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I was just reading around and got somehow interested in RightJS. I have been using jquery as my main javascript framework but now I wanted to learn something new. However I would like to know of RightJS could do PJAX. I am aware that as long as you understand how PJAX works, you could implement it in any framework. However, I wish someone could guide me on how to build this.

Thanks in advance for any help.

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3 Answers 3

For the most part PJAX consists of:

  1. perform ajax request to get given pages html (Page can check for header in order to know whether it should return full html or just the content that will be changing)
  2. Add the returned HTML in to the container.
  3. Use the pushstate history API to update the browser location.

To ensure it all degrades gracefully you will need to apply the PJAX listeners to internal links using JavaScript, so that the links will all work normally for people with JS disabled. It should also do some feature checking to ensure a users browser supports the pushstate API etc (and if not again leave everything as normal links).

I actually implemented a native JS version of PJAX myself if your interested in taking a look at how stuff can be achieved: https://github.com/thybag/PJAX-Standalone/blob/master/pjax-standalone.js

Additionally you can also browser the source of the JQuery PJAX here: https://github.com/defunkt/jquery-pjax/blob/master/jquery.pjax.js

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Like @Carl, I have implemented a stand-alone implementation of pushState + AJAX navigation, see HTMLDecor.

The philosophy of PJAX is:

  1. a page consists of unique content + site decor (banners, nav, ads, stylesheets, etc).
  2. when a user first visits a site, send a complete page.
  3. when the user navigates to a new page in the site just send the unique content, not the complete page. (Although PJAX can be configured to extract the unique content from a complete page).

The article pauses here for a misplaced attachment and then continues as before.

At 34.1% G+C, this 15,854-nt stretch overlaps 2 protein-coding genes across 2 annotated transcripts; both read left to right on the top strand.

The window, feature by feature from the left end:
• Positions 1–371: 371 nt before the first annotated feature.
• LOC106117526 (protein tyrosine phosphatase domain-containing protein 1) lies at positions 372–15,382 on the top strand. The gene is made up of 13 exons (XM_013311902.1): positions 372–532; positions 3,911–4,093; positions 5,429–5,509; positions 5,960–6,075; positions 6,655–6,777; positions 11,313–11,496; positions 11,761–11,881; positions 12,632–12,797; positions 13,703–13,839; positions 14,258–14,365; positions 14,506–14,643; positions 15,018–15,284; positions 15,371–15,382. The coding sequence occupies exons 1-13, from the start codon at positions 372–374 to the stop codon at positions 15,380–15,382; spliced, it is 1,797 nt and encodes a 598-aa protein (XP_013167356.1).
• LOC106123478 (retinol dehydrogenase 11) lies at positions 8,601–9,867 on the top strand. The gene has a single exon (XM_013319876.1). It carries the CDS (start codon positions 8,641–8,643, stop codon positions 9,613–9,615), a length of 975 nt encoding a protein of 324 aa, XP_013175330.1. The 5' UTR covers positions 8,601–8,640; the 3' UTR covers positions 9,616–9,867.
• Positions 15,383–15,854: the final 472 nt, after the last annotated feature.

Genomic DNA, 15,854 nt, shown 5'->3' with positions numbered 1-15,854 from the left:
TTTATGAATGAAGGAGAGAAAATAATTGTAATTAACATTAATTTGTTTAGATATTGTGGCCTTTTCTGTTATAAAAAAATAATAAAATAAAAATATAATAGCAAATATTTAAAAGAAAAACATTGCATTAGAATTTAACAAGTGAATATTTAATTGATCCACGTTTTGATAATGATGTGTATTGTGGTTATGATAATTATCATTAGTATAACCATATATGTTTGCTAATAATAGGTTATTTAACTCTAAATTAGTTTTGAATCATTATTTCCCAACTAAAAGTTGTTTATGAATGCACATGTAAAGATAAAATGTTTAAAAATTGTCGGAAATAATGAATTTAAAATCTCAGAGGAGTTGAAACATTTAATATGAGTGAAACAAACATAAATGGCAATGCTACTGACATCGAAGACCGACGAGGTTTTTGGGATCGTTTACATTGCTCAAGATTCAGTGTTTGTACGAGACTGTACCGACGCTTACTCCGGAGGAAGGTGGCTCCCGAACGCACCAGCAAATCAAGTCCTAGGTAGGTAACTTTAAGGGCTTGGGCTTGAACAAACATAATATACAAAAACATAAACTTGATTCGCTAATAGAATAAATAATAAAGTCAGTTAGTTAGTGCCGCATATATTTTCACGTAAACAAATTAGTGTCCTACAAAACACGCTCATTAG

The philosophy of HTMLDecor is:

  1. a page consists of unique content + a <link> to the site decor + the HTMLDecor.js script.
  2. when a user first visits a site, send the page (mostly unique content). In the browser, HTMLDecor examines the <link>, fetches the site decor and merges it with the page.
  3. when the user navigates to a new page, the page is already the unique content, so send it as is. HTMLDecor will update the unique content of the page and call pushState() to update the URL.

In other words, put all the site decor in a separate file and let HTMLDecor.js merge it with the unique content in the browser. After that, pushState support comes for free - you don't need to configure anything.

HTMLDecor.js is only 6kB when minified and gzipped, which is small compared to most js frameworks. You could (should) leave RightJS out of your normal pages (which should only contain unique content) and only place it in the site decor page.

Probably this all makes more sense if you see a demo of HTMLDecor. Look at my blog. If you view the page source you will see that the ad at the top of the page, the navbar at the bottom, and the contact popup aren't part of the page source. They are all added with AJAX.

When you navigate to one of the blog articles, pushState + AJAX is used (if supported on the browser), and you see that the ad and navbar aren't refreshed.

There is also an article which introduces HTMLDecor in more detail.

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PJAX is for sissies, that's official :)

Use AJAX + History.js (it has hooks for RightJS)

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